“For me, it kind of happened – when it all clicked was during winter break,” Kolden said. “I decided to open my stance more and try to see the ball with both of my eyes as opposed to my lead eye is what came to mind and I started doing it in scrimmages once I got back. I seemed to really like it and kind of just followed through the spring.”
But don’t downplay the importance of the garage batting cage – a quarantine project Kolden and his father took up not long after WSU’s 2020 season finished abruptly because of the COVID-19 pandemic. Brady Kolden fancies himself as a handyman and the two completed the project in three days, with just one hiccup. The netting they used initially was too thin and wouldn’t hold as long as Kolden and his younger sister, a seventh-grade travel softball player, were repeatedly smoking balls into it.
Dad’s heaters rarely climbed into the 60s, but live pitching still beat the dry swings Kolden would’ve been taking without the makeshift cage.
“It was probably a few hours every day because there was not a lot to do, so me and my sister were in there all the time doing anything for hitting,” Kolden said. “Anything you could do in there with tennis balls. It was kind of makeshift, do whatever you can get in. It was a good time.”
It shouldn’t be surprising that Kolden was willing to devote so much time to his mechanics, swing and batting stance this offseason. He’s studying kinesiology at WSU and not just because he figured it would be an easy major to navigate given his athletic background, although sports did trigger his initial interest in the field.
Technically, a torn labrum did.
As a sophomore at Lake City, Kolden dislocated his left shoulder during a basketball game while going up for a rebound. He casually popped it back in, but the dislocations became more frequent. Every time Kolden dove headfirst, it popped. He dislocated it once while swimming and another time while sleeping. Two more dislocations at a varsity basketball game during Kolden’s senior season prompted him to finally see a specialist, who said his labrum was 75% torn and recommended surgery.
“I kind of just liked the rehab process of the whole thing and going through surgery and the whole PT side of it,” Kolden said.
Well, to clarify: “It sucks, but I loved going through the whole thing and you honestly just get stronger in general, not just the part of your body that needs rehab but your whole body just because you’re working out so often and you’re trying to get back to where you were.”
Kolden’s physical therapist, Brian Scherr, of the Coeur d’Alene-based Orthopedic Physical Therapy Institute, had a background with baseball players after working in different roles for the MLB’s Los Angeles Dodgers and Angels. It piqued Kolden’s interest, so the high school senior began to quiz Scherr about different aspects of his job during rehab sessions.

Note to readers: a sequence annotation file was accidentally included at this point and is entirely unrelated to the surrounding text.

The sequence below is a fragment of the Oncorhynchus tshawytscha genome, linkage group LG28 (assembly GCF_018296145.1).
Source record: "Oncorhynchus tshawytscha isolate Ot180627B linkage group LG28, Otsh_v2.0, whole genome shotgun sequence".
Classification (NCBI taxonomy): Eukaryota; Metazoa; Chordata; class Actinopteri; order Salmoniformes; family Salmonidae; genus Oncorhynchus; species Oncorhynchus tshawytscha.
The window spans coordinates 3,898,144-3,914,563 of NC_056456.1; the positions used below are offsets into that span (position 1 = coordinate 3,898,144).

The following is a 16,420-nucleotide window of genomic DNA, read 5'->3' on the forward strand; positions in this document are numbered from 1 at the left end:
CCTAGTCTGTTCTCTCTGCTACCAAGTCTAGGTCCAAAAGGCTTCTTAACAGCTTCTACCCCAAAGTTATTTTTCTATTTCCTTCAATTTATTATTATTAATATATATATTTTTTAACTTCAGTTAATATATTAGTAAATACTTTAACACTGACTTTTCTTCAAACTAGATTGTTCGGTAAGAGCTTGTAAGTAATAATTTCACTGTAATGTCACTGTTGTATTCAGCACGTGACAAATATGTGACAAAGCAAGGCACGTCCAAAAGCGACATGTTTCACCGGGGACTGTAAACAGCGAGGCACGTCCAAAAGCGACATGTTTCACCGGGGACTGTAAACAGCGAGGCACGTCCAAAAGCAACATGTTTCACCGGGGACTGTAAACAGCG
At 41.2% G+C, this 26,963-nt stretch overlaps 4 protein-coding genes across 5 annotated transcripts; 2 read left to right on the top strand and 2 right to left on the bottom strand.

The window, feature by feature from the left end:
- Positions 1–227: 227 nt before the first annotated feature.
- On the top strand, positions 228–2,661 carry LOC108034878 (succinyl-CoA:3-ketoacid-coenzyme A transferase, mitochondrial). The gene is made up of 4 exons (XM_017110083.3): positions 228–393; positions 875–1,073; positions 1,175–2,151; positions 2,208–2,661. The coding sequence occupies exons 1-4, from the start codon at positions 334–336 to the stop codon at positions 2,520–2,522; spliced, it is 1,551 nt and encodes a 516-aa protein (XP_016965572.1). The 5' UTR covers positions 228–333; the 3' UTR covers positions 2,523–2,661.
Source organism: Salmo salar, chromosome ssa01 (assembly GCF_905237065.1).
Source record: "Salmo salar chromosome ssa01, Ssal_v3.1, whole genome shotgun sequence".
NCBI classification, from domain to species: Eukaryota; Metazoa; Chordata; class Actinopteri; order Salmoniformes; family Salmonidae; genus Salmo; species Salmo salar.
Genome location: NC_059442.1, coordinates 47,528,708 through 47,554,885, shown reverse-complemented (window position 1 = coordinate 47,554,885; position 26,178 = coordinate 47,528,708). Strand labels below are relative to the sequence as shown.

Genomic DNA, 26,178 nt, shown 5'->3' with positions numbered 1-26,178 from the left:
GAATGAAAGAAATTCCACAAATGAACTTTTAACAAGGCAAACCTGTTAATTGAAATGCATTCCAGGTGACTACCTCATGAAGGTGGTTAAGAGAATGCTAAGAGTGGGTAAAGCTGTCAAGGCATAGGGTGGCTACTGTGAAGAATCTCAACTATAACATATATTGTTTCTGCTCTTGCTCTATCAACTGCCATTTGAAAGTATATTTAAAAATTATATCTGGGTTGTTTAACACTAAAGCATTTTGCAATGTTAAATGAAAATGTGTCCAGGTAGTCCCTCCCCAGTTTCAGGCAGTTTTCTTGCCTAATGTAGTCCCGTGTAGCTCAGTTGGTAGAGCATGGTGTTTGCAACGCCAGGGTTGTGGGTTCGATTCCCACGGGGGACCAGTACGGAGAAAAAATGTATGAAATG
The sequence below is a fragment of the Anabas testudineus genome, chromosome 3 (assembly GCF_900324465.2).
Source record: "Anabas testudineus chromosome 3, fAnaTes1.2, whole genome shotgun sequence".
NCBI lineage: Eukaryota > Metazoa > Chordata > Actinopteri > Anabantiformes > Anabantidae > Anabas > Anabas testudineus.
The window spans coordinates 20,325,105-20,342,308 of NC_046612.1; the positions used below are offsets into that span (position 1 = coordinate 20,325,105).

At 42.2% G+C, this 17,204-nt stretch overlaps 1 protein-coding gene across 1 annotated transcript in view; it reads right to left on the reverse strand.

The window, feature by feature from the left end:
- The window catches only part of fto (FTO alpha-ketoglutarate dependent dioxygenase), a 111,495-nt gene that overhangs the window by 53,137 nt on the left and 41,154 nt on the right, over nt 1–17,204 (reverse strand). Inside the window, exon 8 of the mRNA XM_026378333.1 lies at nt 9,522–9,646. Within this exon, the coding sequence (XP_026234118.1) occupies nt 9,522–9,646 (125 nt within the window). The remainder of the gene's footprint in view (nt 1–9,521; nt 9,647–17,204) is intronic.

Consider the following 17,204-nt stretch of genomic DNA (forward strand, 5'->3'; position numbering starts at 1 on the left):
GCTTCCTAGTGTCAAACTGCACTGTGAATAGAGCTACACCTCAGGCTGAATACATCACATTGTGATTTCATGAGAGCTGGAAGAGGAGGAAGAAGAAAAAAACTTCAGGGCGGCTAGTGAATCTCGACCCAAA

Kolden took Scherr up on an offer to shadow him in a more official capacity, inevitably building the player’s interest in a PT-related career. He’s already identified six schools that offer strong graduate programs in the field: Baylor, Utah, Texas Tech, Montana, Eastern Washington and Idaho State.
“I’ve done observation hours under him and I don’t know, I really just love the idea of eventually going to physical therapy graduate school and seeing if I can get a doctorate or physical therapy degree,” Kolden said. “… He kind of got me into the field and I really enjoy it.”
But if 2021 is any indication of what Kolden’s capable of on a baseball field, especially with another offseason of work, he’s willing to shelve his PT dreams for the time being. Some of the best players Green’s tutored have been shortstops – a group of players that’s headlined by San Francisco Giants shortstop and three-time Gold Glove winner Brandon Crawford, who Green recruited to UCLA.
Kolden’s conscious of that and calls Crawford “an incredible talent.” He’s also done homework on Nick Gonzales, a former New Mexico State shortstop who led the country in batting average when he played under Green, calling the former All-American “unbelievable.”
Can Kolden work his way into the pantheon of great shortstops to play for Green? It’s probably too early to tell, but WSU’s second-year coach doesn’t have to look far to identify some parallels.
“I think the first thing is just the intensity of defensive practice and Kodie likes defense,” Green said. “If you’re going to play shortstop at a high level, you need to enjoy practice and you need to enjoy getting better at being not limited, but being really open to throwing at all angles and making difficult plays and enjoying those in practice.
“He doesn’t take days off ever and he takes his work very seriously. … He’s got a lot of tools and he’s got a bright future ahead of him, there’s no doubt about that.”